Dr. King [teacher]: And there was Babe Ruth, the baseball icon. Elizabeth, would you like to talk about him? [I wonder how he knew that I would know about him....]
Me: No… I mean… Well, he was the home run king for a while… But, he actually came from no where really. He lived at an orphanage for a while, he was both a pitcher and a hitter… He’s probably the greatest player all time. 
Well, as soon as Babe’s picture came up on the powerpoint, the guys in my class jumped on the opportunity to bring up the most infamous trade in baseball history. Their snickering and mockery began! Here are some of the low-lights that they centered on: 
Babe Ruth used to play for the Red Sox didn’t he? Oh wait, what happened? Oh yeah! He was sold to the Yankees so your manager could finance a play right? 
Me: Get over it! 
I would go see that play, wouldn’t you?
Me: Never… 
It went on and on to the World Series titles, and then back to Babe Ruth with many hushes, shushes, ‘get over its’, ‘don’t start with me’s’ and more. I know that he is probably the greatest baseball player of all time, but that doesn’t mean that I don’t cringe every time that I hear his name. 
Mark Kotsay.jpg
Apparently, Mark Kotsay is having back surgery. Our backup first baseman is having back surgery less than a month before Spring Training is beginning. The Red Sox re-signed him a couple of weeks ago to a $1 million dollar contract, and he’s getting back surgery?? Did we know about this upon signing him? 
Still, the Red Sox don’t expect him to be missing much time. This explains the recent signing of Brad Wilkerson, another veteran first baseman who happens to also be a left handed hitter. It was a minor league deal for a “base salary” at $400,000 with incentives (my favorite!!) up to $2.5 million.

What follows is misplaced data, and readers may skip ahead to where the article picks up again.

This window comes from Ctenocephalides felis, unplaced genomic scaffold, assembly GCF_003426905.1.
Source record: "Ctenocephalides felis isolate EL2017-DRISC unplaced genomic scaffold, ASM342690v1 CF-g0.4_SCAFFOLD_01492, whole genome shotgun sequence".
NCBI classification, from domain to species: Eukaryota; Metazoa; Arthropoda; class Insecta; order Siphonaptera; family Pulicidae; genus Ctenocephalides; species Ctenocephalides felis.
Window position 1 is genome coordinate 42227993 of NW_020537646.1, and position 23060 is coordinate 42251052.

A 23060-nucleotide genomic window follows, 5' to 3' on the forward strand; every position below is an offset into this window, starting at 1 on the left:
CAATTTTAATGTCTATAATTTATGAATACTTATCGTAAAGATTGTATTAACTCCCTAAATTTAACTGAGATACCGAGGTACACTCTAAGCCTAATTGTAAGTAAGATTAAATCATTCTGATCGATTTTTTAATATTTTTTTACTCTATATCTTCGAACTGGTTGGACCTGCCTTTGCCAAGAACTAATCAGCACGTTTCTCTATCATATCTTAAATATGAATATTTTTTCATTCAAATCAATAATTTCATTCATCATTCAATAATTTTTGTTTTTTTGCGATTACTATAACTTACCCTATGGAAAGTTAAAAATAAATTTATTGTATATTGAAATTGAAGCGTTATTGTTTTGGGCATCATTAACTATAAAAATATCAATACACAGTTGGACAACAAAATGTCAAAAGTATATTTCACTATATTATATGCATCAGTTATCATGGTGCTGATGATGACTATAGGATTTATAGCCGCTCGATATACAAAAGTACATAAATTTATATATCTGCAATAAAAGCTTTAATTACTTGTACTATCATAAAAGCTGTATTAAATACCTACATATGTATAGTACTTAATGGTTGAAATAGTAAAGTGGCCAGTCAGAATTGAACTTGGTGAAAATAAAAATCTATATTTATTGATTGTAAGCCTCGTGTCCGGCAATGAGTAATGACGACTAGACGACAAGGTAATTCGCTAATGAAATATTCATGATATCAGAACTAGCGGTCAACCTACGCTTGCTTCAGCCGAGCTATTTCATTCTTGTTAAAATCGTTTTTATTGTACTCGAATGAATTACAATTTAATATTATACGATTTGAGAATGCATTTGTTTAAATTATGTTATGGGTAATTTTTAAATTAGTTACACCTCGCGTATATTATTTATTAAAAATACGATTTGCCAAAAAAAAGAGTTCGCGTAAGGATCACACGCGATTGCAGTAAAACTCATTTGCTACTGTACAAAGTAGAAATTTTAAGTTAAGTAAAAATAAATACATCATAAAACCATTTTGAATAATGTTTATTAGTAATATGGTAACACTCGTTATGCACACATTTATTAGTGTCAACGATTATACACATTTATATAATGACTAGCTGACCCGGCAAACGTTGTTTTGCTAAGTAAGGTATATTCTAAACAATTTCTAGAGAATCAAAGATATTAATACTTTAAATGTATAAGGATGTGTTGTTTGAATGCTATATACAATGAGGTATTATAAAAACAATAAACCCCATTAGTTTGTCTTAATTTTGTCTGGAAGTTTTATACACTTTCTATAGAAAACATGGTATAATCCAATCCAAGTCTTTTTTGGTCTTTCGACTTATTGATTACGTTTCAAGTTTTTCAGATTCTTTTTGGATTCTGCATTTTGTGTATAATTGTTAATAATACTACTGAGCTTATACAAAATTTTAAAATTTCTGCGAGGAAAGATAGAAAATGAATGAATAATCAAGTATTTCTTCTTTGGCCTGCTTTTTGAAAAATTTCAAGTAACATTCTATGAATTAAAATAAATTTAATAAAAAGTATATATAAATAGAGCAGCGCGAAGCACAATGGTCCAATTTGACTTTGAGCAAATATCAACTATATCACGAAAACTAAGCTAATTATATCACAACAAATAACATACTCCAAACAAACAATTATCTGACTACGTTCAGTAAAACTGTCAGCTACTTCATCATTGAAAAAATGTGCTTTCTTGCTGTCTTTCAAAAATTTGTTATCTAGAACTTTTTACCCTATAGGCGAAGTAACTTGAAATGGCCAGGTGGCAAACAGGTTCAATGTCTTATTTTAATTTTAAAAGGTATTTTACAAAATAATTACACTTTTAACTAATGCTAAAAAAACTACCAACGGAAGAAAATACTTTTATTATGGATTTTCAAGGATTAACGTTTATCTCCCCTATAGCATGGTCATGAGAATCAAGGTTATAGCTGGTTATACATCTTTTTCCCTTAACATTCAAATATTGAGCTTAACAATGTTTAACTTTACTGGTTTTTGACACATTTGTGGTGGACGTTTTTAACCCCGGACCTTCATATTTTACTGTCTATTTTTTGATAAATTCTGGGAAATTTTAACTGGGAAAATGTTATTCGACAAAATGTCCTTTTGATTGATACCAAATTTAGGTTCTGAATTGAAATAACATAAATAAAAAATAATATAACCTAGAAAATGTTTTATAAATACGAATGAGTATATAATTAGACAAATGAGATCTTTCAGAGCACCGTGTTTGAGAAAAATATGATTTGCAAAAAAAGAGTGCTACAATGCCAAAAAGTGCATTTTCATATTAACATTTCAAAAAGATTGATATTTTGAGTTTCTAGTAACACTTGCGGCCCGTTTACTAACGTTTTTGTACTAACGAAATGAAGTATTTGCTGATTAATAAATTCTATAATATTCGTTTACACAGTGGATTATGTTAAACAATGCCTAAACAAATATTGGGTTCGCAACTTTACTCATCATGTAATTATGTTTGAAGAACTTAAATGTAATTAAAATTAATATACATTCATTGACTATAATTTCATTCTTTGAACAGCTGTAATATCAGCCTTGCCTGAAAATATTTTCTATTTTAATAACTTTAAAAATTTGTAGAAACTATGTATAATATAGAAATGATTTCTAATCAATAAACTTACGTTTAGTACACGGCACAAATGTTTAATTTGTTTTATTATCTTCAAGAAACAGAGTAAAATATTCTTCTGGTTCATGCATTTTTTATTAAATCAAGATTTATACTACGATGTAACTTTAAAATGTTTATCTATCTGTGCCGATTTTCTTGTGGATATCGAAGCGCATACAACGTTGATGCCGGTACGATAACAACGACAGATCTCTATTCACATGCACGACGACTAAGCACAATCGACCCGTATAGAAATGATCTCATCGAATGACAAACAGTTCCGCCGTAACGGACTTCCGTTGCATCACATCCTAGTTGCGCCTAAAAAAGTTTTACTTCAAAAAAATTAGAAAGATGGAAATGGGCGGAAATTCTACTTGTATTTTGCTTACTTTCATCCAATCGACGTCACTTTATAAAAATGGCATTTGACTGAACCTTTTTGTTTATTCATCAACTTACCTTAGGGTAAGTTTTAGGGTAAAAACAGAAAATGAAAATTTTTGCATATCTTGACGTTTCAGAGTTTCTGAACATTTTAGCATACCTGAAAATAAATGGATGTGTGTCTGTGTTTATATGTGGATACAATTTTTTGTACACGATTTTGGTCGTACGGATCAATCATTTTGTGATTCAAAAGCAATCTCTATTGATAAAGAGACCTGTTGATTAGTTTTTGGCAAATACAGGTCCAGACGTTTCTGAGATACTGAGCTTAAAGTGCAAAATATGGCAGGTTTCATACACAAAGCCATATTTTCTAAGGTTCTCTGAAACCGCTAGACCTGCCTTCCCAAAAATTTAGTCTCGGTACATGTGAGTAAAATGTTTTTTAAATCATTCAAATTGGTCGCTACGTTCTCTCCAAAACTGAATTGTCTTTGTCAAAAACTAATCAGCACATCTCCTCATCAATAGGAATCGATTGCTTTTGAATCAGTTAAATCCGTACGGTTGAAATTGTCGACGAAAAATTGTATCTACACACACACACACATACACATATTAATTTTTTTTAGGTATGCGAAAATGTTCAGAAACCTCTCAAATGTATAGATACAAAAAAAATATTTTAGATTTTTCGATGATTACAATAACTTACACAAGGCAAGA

What about Jeff Bailey? What about Lars Anderson? Those are two very capable first basemen. I know Anderson needs some more time to develop down in the minors, but Bailey did relatively well with the Red Sox. Couldn’t Bailey be the back up first baseman? 
Jeff posted a comment on my recent Prime 9 blog about Julio Lugo and Jed Lowrie. He asked if Lugo even deserves an opportunity to “battle” it out for shortstop. Here is what I think:
I know that Jed Lowrie proved himself, I know that he can field well, and that he can hit in the clutch. I got tired of Julio bobbling the ball and over throwing first base, I got tired of him striking out on the low and outside pitches every single time! I liked that young face of Jed Lowrie, plus, he was my project! However, if the Red Sox made a pretty big investment with Lugo. It didn’t really turn out they way that he wanted it to, but if we were to put him on the bench, wouldn’t that be kind of wasteful? 
If Lowrie does prove himself in Spring Training, then by all means, he deserves a starting spot, regardless of Lugo’s contract. 
Thanks again for helping me come in at 17! 
-Elizabeth

John Smoltz out of a Braves uniform?! And Baldelli’s Homecoming